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At a rock called "Clovis," the rock abrasion tool on NASA's Mars Exploration Rover Spirit cut a 9-millimeter (0.35-inch) hole during the rover's 216th martian day, or sol (Aug. 11, 2004). The hole is the deepest drilled in a rock on Mars so far. This approximately true-color view was made from images taken by Spirit's panoramic camera on sol 226 (Aug. 21, 2004) at around 12:50 PM local true solar time–-early afternoon in Gusev Crater on Mars. To the right is a "brush flower" of circles produced by scrubbing the surface of the rock with the abrasion tool's wire brush. Scientists used rover's Mössbauer spectrometer and alpha particle X-ray spectrometer to look for iron-bearing minerals and determine the elemental chemical composition of the rock. This composite combines images taken with the camera's 600-, 530- and 480-nanometer filters. The diameter of the hole cut into the rock is 4.5 centimeters (1.8 inches). Image credit: NASA/JPL/Cornell.

Planetary scientists got excited when they saw this imagery coming in from NASA's Mars Exploration Rover Spirit because they could see hints of rock strata and other interesting geologic features ahead. In the middle of this image, from upper left to the lower right, lies a trough that resembles a small ravine. To the right of that and a little way up the hill, beyond a rock-strewn surface, sits a small rounded ridge. Fine horizontal streaks, just perceptible in this image, suggest possible layering in the bedrock. Above that are rock features that appear to drape across the slopes. Scientists are discussing whether to take the rover closer or select other interesting targets for further study. This view looks eastward from the "West Spur" of the "Columbia Hills," where Spirit has been conducting scientific investigations. It is a mosaic of several frames Spirit took with its panoramic camera on the rover's 229th martian day, or sol, (Aug. 24, 2004). The field of view is 48 degrees from left to right. The image is presented in a cylindrical projection with geometrical seam correction. Image credit: NASA/JPL/Cornell.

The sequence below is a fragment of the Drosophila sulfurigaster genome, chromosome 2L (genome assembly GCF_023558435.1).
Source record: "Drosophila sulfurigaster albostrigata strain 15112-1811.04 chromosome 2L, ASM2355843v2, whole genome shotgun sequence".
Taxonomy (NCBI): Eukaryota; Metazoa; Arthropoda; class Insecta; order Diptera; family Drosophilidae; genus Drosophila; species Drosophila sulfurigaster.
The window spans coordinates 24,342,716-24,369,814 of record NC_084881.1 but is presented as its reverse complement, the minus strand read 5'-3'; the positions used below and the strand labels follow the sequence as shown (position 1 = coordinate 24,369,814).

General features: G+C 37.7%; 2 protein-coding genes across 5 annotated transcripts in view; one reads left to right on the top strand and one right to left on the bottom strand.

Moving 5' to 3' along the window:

The intriguing dunes at the bottom of "Endurance Crater" presented a tantalizing target for the science team for NASA's Mars Exploration Rover Opportunity. After analyzing the soil near and around the dunes, however, the rover engineering team decided that it was too risky to send Opportunity any closer. The terrain between the rover and the dune tendril did not present clear evidence of rocky plates to give the rover sufficient traction. A finger-like dune tendril pictured here (left) is, essentially, pointing to the rover's current area of investigation. Opportunity rolled over the foreground rock, called "Puffin." During the past several sols the rover has been examining its new neighborhood, an area that includes the rocks "Ellesmere" and "Escher" (not pictured) and the soil targets "Shag" and "Auk" (also not pictured). Experiencing significant slippage, the rover did some unintended trenching and left deep tracks in this area. This view is a mosaic of two images taken by the rover's navigation camera on Opportunity's 206th sol on Mars (August 22, 2004) and presented in a cylindrical projection. Image credit: NASA/JPL.

The wheel tracks in this image are an artifact of the difficult terrain faced recently by NASA's Mars Exploration Rover Opportunity deep inside "Endurance Crater." Opportunity took the picture with its navigation camera on the rover's 205th martian day, or sol (Aug. 21, 2004). On the preceding sol, to avoid a potentially hazardous rock target, the rover team changed routes. Steep slopes and lack of traction when driving in this terrain caused the rover to experience up to 50 percent slip during parts of its traverse. Opportunity ended up more than 50 centimeters (about 20 inches) downslope from the planned final position. Another shift in objective on sol 205 had Opportunity on the move again toward safer terrain. Analysis of the final drive showed the rover's traction increasing during its latest moves. Image credit: NASA/JPL.
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